Candice Bledsoe is the founder and executive director of the Youth Action Research Center, http://www.cuttingedgeyouthsummit.com/co-sponsor of the "Black Excellence in Higher Education" conference. The center promotes college readiness and leadership skills. She is a 2015-2016 fellow for the New Leadership Academy at National Center for Institutional Diversity at the University of Michigan. A graduate of Baylor University, she earned a Master of Liberal Studies degree from SMU and recently received the Doctorate in Education from the University of Southern California. Her community leadership awards include the Profile of Community Leadership Award from SMU's Women's Symposium.
David Chard became the Annette Caldwell Simmons School of Education and Human Development’s first endowed dean in 2007. Under his leadership, the school now offers a total of 15 graduate degree programs and two undergraduate degree programs and has grown from 13 full-time faculty members and 42 staff members to 80 full-time faculty members and 86 full-time staff members. Research funding has increased to $36 million since 2007. Known nationally as an education reformer, Chard shaped the school to attract high quality research faculty and deliver evidence-based teaching. Chard was appointed by President Barack Obama to the Board of Directors of the National Board for Education in 2012 and elected chair. The board oversees and directs the work of the Institute of Education Sciences, the research arm of the U.S. Department of Education.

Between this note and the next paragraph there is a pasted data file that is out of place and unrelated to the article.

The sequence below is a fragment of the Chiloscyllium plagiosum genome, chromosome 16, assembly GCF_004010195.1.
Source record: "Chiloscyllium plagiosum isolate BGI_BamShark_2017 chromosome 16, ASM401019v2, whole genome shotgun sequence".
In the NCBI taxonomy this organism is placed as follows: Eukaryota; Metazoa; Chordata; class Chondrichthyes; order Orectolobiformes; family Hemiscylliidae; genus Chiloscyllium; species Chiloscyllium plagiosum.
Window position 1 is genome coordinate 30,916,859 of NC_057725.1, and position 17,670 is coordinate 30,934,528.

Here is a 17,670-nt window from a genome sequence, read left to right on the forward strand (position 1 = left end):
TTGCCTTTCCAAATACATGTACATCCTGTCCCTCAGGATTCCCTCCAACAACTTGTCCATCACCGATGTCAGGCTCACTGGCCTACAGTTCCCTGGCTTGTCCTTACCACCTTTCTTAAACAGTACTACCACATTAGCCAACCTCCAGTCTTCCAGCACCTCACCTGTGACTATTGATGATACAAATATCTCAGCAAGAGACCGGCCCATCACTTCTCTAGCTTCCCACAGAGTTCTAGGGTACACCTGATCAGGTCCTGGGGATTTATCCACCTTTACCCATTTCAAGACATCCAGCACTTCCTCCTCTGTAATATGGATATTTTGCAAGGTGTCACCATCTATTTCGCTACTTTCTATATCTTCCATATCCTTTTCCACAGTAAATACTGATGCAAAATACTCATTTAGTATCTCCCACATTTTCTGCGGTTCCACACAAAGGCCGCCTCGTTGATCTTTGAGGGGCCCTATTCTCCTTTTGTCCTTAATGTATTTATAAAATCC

Nakia Douglas, founding principal of the Dallas Independent School District's new, all-male magnet school, Barack Obama Male Leadership Academy, has set the tone for the unique public school in southern Dallas. Students take college preparatory courses like Latin and calculus and develop their leadership skills. Now in its fifth year, Barack Obama is home to 470 students, grades six through twelve, and has a waiting list. Every member of the first graduating class in 2015 now attends college. The recipient of numerous awards, Douglas accepted the Luminary Award from the Simmons School in January.